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  • Kristina Bergsten

Drug Sniffing Dogs No Longer Legitimate Invasion of Privacy Under Colorado Constitution


Under the Constitution, Police must have reasonable suspicion that there is criminal activity in progress before they can deploy a drug-sniffing dog. Now, in Colorado, recent case law has decided that an alert by a dog trained to detect marijuana is now considered a "search" in violation of the 4th Amendment of the US Constitution, for persons 21 years old and older. 


"Because Amendment 64 legalized possession for personal use of one ounce or less of marijuana by persons twenty-

one years of age or older in Colorado, it is no longer accurate to say, at least as a matter of state law, that an alert by a dog which can detect marijuana (but not specific amounts) can reveal only the presence of 'contraband.' A dog sniff could result in an alert with respect to something for which, under Colorado law, a person has a legitimate expectation of privacy, i.e., the possession of one ounce or less of marijuana for personal use...Because a dog sniff of a vehicle could infringe upon a legitimate expectation of privacy solely under state law, that dog sniff should now be considered a 'search' for purposes of article II section 7 of the state constitution where the occupants are twenty-one years or older. " People of the State of Colorado v. Kevin Keith McKnight, Colorado Court of Appeals No. 16CA0050 (July 13, 2017).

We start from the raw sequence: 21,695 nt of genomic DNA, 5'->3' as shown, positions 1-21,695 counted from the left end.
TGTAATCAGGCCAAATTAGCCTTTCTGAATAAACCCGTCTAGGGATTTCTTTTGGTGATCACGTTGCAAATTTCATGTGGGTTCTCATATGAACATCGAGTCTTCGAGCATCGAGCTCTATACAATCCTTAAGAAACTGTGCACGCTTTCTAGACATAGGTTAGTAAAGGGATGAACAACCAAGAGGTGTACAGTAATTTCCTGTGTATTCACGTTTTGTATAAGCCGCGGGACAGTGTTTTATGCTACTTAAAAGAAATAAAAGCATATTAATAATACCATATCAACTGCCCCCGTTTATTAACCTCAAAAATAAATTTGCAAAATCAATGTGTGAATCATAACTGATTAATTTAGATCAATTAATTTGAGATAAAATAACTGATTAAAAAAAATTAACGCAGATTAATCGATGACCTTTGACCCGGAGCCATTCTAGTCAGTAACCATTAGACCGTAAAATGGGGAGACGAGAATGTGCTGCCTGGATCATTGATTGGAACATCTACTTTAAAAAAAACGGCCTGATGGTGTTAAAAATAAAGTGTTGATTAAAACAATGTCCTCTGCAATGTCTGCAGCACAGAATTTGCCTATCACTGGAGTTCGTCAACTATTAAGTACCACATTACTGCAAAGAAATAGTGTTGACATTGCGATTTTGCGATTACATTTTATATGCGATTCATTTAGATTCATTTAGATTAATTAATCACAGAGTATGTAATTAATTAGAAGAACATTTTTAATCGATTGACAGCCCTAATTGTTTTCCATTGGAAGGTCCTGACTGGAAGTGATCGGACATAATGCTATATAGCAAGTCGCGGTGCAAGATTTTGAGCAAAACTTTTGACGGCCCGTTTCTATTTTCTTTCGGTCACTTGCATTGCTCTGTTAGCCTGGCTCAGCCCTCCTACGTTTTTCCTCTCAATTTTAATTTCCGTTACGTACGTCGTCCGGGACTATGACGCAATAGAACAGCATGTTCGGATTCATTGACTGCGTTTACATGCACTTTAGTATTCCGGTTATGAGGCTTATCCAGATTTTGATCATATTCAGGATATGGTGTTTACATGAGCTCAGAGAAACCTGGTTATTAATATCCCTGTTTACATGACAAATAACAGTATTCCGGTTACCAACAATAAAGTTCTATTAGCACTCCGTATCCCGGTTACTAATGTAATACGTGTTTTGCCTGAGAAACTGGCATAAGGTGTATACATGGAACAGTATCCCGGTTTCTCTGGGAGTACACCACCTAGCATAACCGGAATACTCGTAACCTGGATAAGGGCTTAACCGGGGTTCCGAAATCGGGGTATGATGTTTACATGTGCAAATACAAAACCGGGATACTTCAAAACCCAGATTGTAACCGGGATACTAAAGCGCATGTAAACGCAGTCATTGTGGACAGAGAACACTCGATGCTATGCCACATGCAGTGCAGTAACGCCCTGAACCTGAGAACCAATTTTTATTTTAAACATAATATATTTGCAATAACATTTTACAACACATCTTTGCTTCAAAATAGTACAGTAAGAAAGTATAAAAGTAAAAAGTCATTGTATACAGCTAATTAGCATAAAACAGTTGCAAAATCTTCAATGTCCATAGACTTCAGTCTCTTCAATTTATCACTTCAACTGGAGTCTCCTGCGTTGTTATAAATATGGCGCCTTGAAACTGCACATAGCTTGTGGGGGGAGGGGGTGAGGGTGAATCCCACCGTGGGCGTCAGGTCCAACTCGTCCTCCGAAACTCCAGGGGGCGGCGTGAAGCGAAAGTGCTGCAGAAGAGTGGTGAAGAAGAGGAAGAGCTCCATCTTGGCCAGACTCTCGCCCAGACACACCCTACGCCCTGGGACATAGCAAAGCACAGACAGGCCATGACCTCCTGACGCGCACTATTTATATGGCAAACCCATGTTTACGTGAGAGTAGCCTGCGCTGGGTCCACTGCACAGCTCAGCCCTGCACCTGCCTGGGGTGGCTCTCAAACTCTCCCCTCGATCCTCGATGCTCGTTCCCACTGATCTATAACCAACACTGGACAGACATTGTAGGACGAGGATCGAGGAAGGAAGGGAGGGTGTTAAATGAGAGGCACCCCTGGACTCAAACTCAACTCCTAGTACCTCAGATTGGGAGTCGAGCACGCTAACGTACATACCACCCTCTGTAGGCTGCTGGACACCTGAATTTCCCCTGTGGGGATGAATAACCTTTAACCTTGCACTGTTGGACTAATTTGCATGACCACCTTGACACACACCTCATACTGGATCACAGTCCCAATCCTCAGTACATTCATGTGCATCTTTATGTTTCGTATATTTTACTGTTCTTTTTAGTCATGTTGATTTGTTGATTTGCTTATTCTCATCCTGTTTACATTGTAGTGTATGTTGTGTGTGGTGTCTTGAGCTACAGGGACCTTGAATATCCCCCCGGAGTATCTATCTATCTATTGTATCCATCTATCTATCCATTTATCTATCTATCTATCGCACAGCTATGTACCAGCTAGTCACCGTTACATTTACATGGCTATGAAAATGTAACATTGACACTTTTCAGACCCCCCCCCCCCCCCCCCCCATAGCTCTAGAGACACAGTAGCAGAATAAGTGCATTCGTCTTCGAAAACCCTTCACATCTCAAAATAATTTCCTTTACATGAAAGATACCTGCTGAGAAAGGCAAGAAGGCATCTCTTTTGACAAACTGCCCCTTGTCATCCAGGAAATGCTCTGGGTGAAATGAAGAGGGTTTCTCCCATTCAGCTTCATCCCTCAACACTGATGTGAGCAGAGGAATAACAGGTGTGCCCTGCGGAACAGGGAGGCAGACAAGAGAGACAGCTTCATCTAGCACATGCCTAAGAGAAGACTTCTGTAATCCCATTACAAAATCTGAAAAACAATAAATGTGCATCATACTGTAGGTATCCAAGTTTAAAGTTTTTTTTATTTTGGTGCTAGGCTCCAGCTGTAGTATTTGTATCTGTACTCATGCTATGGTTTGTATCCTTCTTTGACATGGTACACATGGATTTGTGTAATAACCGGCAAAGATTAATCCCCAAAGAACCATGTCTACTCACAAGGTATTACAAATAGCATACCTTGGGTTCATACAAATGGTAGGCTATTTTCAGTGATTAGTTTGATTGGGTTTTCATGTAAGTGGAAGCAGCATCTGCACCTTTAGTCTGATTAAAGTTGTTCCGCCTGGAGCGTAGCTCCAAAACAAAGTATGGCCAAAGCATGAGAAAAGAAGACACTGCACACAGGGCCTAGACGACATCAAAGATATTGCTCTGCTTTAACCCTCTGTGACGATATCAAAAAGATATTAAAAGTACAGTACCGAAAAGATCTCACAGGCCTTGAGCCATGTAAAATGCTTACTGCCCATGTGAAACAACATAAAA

The reasonable suspicion standard requires “considerably less than proof of wrongdoing by a preponderance of the evidence and is less demanding even than the ‘fair probability’ standard for probable cause.” People v. Polander, 41 P.3d 698, 703 (Colo. 2001)

(quoting Alabama v. White, 496 U.S. 325, 330 (1990)). It is satisfied if “‘the police have specific and articulable facts, greater than a mere hunch, to support’ their belief

that the person to be stopped is or may have been involved in criminal activity.” People v. Huynh, 98 P.3d 907, 912 (Colo. App. 2004) (quoting Boylan, 854 P.2d at 812).


However, the Supreme Court expressly did not consider directly whether, given the recent changes to marijuana’s status in Colorado, an alert from a dog trained to detect marijuana and other controlled substances by itself establishes probable cause to search a vehicle.

I conclude that, for purposes of the Colorado Constitution, it does not.